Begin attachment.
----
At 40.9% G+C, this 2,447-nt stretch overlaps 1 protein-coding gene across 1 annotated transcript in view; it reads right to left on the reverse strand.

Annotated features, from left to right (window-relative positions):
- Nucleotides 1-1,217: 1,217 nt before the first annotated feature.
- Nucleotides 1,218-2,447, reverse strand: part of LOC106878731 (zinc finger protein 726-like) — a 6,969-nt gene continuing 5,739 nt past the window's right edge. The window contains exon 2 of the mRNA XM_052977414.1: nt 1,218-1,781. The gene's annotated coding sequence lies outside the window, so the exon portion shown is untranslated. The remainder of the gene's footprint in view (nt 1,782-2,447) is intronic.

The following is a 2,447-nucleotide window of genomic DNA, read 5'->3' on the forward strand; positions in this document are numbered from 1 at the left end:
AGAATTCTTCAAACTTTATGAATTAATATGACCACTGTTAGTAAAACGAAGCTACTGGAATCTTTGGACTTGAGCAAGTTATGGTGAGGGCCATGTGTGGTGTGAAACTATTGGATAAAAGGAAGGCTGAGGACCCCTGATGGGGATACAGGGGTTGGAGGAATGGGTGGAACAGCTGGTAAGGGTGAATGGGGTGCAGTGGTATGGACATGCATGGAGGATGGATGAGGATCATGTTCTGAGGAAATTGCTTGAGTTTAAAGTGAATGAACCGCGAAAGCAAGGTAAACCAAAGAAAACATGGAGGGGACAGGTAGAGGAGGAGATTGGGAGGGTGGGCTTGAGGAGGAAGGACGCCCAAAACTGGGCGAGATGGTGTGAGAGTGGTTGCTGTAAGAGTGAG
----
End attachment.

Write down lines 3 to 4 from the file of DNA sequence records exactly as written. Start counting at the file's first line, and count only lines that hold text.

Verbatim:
- Nucleotides 1-1,217: 1,217 nt before the first annotated feature.
- Nucleotides 1,218-2,447, reverse strand: part of LOC106878731 (zinc finger protein 726-like) — a 6,969-nt gene continuing 5,739 nt past the window's right edge. The window contains exon 2 of the mRNA XM_052977414.1: nt 1,218-1,781. The gene's annotated coding sequence lies outside the window, so the exon portion shown is untranslated. The remainder of the gene's footprint in view (nt 1,782-2,447) is intronic.